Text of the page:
Business Week: The Boss On The Sidelines
“If anybody needed proof that the new balance of power in Corporate America has shifted, Maurice R. ‘Hank’ Greenberg provided it on Sunday, Mar. 13. While the imperious chairman and CEO of American International Group Inc. (AIG ) was holed up aboard his yacht on the Florida coast, his company’s independent directors were packed into a conference room in their lawyer’s Manhattan office.
The board members faced an urgent crisis: a growing accounting scandal that seemed to lead straight to the CEO. As directors debated whether to cut Greenberg loose, the 79-year-old titan lashed out at them by telephone. ‘This board is being run by a bunch of lawyers who can’t spell the word ‘insurance,” he shouted. ‘If you get rid of me, you will destroy this company!’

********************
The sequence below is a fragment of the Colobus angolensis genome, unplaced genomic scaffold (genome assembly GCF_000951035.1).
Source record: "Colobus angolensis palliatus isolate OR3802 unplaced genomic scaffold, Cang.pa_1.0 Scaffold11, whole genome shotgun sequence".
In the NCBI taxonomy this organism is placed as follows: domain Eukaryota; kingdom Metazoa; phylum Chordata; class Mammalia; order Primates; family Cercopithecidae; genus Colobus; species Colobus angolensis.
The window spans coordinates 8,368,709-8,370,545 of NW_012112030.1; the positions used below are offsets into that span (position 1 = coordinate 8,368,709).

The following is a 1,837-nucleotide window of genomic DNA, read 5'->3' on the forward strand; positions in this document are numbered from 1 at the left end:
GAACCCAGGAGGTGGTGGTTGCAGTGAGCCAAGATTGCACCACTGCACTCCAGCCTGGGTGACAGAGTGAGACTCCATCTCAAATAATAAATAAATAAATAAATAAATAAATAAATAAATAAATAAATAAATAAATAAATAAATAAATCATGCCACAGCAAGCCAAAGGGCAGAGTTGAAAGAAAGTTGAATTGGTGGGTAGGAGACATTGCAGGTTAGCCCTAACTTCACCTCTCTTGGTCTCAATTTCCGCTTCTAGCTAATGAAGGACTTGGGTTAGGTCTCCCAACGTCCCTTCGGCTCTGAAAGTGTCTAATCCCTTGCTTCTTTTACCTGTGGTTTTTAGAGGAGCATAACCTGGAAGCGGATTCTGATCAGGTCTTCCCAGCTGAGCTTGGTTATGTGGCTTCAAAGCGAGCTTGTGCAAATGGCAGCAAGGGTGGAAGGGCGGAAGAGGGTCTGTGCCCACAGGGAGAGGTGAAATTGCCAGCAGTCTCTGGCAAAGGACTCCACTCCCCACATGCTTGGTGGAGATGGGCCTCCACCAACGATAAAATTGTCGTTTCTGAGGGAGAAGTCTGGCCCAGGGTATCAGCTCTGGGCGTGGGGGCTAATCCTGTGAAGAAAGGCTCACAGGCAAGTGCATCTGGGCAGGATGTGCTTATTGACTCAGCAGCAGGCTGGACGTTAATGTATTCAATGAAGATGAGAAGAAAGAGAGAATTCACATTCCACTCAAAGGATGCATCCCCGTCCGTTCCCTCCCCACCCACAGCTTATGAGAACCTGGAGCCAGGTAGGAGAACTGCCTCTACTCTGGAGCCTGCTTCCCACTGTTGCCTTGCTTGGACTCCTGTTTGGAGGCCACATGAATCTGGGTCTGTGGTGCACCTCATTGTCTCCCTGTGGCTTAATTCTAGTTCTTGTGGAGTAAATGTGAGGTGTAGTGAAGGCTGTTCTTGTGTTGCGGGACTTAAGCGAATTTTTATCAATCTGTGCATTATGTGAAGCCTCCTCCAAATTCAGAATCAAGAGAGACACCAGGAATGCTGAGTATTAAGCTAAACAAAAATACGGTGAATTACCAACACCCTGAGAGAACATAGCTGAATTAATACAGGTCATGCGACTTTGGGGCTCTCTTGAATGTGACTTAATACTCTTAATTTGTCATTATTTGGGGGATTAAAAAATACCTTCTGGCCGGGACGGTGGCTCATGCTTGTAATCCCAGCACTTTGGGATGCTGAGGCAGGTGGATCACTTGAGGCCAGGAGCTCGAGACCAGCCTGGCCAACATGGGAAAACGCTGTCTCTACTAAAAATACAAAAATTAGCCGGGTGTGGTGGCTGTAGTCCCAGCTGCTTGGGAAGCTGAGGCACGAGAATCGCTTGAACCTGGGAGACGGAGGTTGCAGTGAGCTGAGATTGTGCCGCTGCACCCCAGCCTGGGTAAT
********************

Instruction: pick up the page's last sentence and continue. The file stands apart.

It was the kind of intimidation that had helped Greenberg consolidate unprecedented power in his four decades at the helm of the insurer. But this time, the bullying didn’t work. Within a day, Greenberg, once the most powerful man in the industry, was out as CEO. Two weeks later, as the scandal widened, he was forced to resign the chairmanship, too.”
I highly recommend a thoughtful read of the full article cited above for top executives (CEOs, CFOs, etc.). We have entered a new era where boards of directors, auditors, and lawyers have taken the reins in corporate America and show no signs of letting go. Facing legal and criminal liability for their failures, they are experiencing real and well-warranted fear of severe consequences and are no longer willing to remain on the sidelines.
Whether the new legalistic, formal relationships with CEOs that have replaced traditionally informal and cooperative ones are good or bad on balance remains to be seen. But this new business environment seems to be here to stay, so senior executives had better prepare themselves to deal with it for the long haul.